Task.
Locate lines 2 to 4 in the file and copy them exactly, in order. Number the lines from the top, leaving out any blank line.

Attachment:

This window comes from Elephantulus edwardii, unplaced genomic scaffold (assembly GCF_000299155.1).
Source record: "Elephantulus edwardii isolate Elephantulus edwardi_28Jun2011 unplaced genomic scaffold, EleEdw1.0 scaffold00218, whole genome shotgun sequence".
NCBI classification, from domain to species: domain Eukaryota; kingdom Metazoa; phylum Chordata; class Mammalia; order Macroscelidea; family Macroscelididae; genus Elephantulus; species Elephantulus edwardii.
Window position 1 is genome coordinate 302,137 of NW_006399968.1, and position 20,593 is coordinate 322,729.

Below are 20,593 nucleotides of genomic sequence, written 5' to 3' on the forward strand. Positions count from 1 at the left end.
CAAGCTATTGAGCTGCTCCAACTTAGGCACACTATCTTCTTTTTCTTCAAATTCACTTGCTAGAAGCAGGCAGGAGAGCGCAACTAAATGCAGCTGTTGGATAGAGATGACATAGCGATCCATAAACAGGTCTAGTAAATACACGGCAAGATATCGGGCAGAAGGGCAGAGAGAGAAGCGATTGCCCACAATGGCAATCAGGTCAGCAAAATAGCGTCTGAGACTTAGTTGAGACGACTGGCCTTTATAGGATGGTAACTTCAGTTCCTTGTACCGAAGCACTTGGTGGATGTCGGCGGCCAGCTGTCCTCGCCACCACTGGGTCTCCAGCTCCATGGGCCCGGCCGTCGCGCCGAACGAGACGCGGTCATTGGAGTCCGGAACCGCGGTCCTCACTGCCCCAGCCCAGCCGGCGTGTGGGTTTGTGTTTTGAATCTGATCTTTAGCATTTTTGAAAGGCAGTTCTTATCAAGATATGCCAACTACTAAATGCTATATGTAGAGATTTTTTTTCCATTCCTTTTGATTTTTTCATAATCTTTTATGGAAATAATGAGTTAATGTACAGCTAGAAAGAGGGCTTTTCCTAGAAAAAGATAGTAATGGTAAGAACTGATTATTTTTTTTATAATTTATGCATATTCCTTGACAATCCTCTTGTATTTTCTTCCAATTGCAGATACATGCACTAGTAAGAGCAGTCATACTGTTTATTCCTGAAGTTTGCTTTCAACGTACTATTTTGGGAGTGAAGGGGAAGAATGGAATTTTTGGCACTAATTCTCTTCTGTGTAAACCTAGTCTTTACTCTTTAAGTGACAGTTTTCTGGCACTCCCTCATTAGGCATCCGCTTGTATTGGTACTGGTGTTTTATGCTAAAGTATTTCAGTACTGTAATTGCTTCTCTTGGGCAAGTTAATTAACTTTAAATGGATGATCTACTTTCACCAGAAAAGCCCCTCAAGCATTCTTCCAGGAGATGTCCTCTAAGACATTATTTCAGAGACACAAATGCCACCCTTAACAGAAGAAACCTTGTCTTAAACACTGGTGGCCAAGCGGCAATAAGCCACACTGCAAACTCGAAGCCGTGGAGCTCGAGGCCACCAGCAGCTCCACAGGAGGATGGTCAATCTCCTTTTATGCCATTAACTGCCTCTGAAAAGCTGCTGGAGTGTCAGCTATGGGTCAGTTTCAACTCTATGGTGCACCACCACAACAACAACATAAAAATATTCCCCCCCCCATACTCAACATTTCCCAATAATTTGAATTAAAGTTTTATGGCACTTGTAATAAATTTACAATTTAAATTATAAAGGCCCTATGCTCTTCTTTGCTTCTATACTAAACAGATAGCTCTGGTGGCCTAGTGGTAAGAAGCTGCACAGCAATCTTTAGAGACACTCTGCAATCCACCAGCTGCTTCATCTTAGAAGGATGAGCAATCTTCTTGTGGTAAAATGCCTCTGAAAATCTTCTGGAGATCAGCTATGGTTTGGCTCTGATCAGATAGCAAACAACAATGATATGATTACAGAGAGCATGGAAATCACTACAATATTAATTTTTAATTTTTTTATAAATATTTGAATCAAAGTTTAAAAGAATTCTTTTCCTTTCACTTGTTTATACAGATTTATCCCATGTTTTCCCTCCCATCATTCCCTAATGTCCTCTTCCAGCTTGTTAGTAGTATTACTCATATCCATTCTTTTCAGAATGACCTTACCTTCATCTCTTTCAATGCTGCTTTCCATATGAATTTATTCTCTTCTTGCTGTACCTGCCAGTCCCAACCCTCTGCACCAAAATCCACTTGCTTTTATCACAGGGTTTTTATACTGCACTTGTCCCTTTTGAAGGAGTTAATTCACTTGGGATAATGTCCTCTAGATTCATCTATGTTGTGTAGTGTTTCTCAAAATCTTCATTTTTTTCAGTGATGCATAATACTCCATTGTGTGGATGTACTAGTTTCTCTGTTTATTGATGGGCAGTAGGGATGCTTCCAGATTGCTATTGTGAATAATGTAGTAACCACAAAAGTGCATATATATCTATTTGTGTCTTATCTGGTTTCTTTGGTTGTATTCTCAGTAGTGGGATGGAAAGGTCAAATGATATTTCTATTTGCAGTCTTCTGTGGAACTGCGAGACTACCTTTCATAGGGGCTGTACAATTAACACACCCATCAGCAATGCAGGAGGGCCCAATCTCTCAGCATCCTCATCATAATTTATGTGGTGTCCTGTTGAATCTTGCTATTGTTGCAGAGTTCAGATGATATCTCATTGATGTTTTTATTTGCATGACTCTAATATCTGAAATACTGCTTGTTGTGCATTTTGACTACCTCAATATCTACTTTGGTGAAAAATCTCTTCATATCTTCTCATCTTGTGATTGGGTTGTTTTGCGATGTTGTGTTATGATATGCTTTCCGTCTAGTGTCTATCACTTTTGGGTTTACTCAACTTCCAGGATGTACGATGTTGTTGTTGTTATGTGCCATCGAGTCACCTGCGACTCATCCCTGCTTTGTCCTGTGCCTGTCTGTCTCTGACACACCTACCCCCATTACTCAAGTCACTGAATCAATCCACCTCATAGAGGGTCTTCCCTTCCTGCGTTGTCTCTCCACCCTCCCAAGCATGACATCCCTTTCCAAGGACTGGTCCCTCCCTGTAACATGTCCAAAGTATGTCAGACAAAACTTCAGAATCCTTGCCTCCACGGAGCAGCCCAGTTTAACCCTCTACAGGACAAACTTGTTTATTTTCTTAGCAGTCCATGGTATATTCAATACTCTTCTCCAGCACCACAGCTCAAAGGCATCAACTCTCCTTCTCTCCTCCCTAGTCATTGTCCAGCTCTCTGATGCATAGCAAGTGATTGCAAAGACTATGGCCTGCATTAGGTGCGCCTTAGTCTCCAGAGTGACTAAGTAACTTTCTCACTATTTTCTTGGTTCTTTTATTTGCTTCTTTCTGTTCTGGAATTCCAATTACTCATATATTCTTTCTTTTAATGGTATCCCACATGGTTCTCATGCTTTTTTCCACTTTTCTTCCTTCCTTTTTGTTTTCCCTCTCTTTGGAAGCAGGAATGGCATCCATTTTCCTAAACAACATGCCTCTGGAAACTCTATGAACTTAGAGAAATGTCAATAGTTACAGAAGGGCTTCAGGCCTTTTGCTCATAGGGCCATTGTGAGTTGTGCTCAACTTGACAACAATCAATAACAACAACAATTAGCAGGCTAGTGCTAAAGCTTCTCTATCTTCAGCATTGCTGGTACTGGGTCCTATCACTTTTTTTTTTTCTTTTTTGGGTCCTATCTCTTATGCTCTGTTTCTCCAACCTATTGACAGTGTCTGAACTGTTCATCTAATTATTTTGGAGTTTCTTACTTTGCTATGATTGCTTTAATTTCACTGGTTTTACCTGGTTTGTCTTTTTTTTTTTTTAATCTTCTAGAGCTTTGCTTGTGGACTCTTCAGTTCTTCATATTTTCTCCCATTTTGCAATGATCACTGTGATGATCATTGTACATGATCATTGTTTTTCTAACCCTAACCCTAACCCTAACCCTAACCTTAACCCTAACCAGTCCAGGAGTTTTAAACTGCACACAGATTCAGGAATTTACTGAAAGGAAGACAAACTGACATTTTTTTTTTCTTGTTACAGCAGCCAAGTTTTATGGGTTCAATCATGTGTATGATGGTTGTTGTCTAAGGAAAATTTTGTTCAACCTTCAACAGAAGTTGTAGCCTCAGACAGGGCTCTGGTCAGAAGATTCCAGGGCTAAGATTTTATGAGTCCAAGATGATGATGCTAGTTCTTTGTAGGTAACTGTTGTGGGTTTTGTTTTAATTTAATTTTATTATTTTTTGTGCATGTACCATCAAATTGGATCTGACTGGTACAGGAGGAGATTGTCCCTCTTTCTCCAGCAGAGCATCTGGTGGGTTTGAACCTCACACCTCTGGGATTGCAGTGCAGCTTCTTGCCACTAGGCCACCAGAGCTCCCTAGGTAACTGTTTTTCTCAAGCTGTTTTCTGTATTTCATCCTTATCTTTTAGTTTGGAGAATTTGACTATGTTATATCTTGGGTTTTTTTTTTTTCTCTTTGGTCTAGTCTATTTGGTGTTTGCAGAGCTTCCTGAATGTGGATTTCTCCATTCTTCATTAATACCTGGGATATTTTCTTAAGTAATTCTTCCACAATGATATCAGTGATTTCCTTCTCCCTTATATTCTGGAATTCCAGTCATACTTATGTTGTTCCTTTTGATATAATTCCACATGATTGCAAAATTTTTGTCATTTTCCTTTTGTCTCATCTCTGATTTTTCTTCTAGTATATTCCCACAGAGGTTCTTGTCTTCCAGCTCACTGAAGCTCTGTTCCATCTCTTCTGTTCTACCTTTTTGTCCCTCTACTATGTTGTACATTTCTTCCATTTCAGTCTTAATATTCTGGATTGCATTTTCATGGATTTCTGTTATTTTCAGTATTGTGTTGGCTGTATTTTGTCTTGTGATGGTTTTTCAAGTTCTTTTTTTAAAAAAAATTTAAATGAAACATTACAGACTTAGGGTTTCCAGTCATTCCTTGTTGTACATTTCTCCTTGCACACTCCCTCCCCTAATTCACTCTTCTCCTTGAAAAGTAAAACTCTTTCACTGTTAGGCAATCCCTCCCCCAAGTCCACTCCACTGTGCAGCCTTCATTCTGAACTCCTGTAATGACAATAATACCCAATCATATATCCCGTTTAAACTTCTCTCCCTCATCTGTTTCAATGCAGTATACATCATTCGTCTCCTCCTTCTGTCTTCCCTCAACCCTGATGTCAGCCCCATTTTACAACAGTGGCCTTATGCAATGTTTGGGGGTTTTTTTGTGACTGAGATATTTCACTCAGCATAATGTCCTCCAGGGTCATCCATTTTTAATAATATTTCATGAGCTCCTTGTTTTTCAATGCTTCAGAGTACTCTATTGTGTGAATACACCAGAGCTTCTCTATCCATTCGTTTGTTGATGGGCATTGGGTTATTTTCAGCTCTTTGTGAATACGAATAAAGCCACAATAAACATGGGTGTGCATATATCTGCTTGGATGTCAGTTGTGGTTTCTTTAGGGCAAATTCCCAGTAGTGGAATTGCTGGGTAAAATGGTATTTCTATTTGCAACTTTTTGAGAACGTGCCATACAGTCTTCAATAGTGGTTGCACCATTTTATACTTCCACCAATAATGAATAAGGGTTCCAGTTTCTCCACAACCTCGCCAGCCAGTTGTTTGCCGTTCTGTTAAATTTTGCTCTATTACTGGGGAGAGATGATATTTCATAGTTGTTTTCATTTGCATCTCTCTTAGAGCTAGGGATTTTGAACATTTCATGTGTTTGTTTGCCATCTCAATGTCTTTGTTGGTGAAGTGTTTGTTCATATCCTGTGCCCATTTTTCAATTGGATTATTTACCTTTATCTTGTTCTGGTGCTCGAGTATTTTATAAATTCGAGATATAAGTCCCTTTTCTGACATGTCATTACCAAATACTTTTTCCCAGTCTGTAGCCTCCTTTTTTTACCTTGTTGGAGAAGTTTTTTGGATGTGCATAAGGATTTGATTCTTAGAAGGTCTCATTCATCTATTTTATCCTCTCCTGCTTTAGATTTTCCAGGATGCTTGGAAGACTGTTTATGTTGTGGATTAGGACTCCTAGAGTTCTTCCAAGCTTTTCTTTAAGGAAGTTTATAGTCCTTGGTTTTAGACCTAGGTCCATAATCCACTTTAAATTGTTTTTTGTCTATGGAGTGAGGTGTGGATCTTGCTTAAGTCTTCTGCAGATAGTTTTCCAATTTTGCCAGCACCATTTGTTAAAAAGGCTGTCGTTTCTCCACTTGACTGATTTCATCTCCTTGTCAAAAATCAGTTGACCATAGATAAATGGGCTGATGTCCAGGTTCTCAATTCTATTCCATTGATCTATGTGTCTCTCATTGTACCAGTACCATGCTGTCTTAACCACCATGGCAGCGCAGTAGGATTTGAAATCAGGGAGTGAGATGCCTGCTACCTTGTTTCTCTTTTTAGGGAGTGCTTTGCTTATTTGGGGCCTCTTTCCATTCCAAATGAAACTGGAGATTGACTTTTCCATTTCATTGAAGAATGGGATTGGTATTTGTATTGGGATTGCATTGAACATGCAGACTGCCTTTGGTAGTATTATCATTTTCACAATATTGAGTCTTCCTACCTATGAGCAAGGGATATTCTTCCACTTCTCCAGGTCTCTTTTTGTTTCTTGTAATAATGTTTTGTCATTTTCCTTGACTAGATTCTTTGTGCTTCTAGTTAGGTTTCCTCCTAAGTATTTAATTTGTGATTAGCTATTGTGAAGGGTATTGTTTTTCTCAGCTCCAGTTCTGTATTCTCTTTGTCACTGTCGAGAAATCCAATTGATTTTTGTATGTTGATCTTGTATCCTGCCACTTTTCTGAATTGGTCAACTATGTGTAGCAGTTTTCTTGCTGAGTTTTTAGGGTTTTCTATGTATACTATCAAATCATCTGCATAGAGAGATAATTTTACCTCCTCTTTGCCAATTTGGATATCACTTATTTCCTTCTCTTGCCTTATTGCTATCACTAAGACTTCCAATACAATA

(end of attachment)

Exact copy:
Source record: "Elephantulus edwardii isolate Elephantulus edwardi_28Jun2011 unplaced genomic scaffold, EleEdw1.0 scaffold00218, whole genome shotgun sequence".
NCBI classification, from domain to species: domain Eukaryota; kingdom Metazoa; phylum Chordata; class Mammalia; order Macroscelidea; family Macroscelididae; genus Elephantulus; species Elephantulus edwardii.
Window position 1 is genome coordinate 302,137 of NW_006399968.1, and position 20,593 is coordinate 322,729.